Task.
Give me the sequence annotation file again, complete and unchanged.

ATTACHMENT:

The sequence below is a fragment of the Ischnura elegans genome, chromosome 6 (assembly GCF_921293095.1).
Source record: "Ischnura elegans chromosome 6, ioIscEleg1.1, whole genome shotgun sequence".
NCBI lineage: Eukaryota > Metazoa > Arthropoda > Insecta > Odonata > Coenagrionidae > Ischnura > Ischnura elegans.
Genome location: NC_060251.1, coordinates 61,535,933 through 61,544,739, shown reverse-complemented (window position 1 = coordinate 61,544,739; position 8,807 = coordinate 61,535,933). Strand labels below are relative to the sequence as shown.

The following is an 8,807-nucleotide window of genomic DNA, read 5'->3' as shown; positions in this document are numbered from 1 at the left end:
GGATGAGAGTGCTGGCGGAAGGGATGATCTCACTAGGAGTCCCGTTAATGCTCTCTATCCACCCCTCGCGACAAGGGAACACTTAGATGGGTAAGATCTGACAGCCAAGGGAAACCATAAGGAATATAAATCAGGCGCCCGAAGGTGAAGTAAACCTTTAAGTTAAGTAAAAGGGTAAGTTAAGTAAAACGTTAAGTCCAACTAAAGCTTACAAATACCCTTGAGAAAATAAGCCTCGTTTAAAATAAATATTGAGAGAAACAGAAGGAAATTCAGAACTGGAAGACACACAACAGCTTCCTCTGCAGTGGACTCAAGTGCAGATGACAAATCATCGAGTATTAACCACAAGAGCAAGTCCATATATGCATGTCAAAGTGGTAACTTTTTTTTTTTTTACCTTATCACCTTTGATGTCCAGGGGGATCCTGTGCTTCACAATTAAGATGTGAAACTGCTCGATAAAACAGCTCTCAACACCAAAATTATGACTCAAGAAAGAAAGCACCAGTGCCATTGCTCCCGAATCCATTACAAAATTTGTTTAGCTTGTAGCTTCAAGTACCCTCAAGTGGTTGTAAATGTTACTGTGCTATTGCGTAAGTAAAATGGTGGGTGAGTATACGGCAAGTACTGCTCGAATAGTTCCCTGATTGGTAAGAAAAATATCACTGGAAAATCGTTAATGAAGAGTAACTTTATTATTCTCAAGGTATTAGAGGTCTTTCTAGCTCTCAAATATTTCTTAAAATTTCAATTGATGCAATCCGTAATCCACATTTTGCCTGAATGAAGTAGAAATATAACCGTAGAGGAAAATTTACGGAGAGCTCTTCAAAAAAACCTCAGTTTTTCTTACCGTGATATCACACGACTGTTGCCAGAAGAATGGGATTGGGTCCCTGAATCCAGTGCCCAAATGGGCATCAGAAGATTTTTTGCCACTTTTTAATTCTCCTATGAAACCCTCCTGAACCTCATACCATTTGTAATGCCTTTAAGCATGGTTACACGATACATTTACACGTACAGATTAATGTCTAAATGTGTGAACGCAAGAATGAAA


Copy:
The sequence below is a fragment of the Ischnura elegans genome, chromosome 6 (assembly GCF_921293095.1).
Source record: "Ischnura elegans chromosome 6, ioIscEleg1.1, whole genome shotgun sequence".
NCBI lineage: Eukaryota > Metazoa > Arthropoda > Insecta > Odonata > Coenagrionidae > Ischnura > Ischnura elegans.
Genome location: NC_060251.1, coordinates 61,535,933 through 61,544,739, shown reverse-complemented (window position 1 = coordinate 61,544,739; position 8,807 = coordinate 61,535,933). Strand labels below are relative to the sequence as shown.

The following is an 8,807-nucleotide window of genomic DNA, read 5'->3' as shown; positions in this document are numbered from 1 at the left end:
GGATGAGAGTGCTGGCGGAAGGGATGATCTCACTAGGAGTCCCGTTAATGCTCTCTATCCACCCCTCGCGACAAGGGAACACTTAGATGGGTAAGATCTGACAGCCAAGGGAAACCATAAGGAATATAAATCAGGCGCCCGAAGGTGAAGTAAACCTTTAAGTTAAGTAAAAGGGTAAGTTAAGTAAAACGTTAAGTCCAACTAAAGCTTACAAATACCCTTGAGAAAATAAGCCTCGTTTAAAATAAATATTGAGAGAAACAGAAGGAAATTCAGAACTGGAAGACACACAACAGCTTCCTCTGCAGTGGACTCAAGTGCAGATGACAAATCATCGAGTATTAACCACAAGAGCAAGTCCATATATGCATGTCAAAGTGGTAACTTTTTTTTTTTTTACCTTATCACCTTTGATGTCCAGGGGGATCCTGTGCTTCACAATTAAGATGTGAAACTGCTCGATAAAACAGCTCTCAACACCAAAATTATGACTCAAGAAAGAAAGCACCAGTGCCATTGCTCCCGAATCCATTACAAAATTTGTTTAGCTTGTAGCTTCAAGTACCCTCAAGTGGTTGTAAATGTTACTGTGCTATTGCGTAAGTAAAATGGTGGGTGAGTATACGGCAAGTACTGCTCGAATAGTTCCCTGATTGGTAAGAAAAATATCACTGGAAAATCGTTAATGAAGAGTAACTTTATTATTCTCAAGGTATTAGAGGTCTTTCTAGCTCTCAAATATTTCTTAAAATTTCAATTGATGCAATCCGTAATCCACATTTTGCCTGAATGAAGTAGAAATATAACCGTAGAGGAAAATTTACGGAGAGCTCTTCAAAAAAACCTCAGTTTTTCTTACCGTGATATCACACGACTGTTGCCAGAAGAATGGGATTGGGTCCCTGAATCCAGTGCCCAAATGGGCATCAGAAGATTTTTTGCCACTTTTTAATTCTCCTATGAAACCCTCCTGAACCTCATACCATTTGTAATGCCTTTAAGCATGGTTACACGATACATTTACACGTACAGATTAATGTCTAAATGTGTGAACGCAAGAATGAAA